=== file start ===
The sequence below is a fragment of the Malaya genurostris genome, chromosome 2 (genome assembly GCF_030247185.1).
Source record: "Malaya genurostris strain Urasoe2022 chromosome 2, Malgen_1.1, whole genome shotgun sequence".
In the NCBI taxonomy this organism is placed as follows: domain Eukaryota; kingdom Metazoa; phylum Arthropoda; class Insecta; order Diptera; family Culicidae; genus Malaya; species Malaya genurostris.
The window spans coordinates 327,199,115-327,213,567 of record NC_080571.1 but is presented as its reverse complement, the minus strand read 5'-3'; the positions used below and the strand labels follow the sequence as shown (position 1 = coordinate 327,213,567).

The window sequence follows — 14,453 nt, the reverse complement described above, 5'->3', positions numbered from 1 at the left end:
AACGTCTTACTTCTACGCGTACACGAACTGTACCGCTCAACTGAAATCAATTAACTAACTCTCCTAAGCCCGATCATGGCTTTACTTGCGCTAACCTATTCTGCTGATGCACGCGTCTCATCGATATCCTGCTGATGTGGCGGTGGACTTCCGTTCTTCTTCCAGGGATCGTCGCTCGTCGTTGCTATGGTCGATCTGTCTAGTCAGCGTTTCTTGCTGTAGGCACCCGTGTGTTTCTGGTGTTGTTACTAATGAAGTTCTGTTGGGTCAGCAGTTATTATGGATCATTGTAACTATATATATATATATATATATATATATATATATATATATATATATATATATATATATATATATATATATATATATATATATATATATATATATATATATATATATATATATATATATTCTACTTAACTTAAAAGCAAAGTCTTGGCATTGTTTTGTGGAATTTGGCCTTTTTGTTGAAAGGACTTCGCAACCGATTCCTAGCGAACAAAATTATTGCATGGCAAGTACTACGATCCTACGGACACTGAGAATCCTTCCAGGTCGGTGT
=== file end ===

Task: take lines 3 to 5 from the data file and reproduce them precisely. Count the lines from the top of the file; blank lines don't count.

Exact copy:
In the NCBI taxonomy this organism is placed as follows: domain Eukaryota; kingdom Metazoa; phylum Arthropoda; class Insecta; order Diptera; family Culicidae; genus Malaya; species Malaya genurostris.
The window spans coordinates 327,199,115-327,213,567 of record NC_080571.1 but is presented as its reverse complement, the minus strand read 5'-3'; the positions used below and the strand labels follow the sequence as shown (position 1 = coordinate 327,213,567).

The window sequence follows — 14,453 nt, the reverse complement described above, 5'->3', positions numbered from 1 at the left end: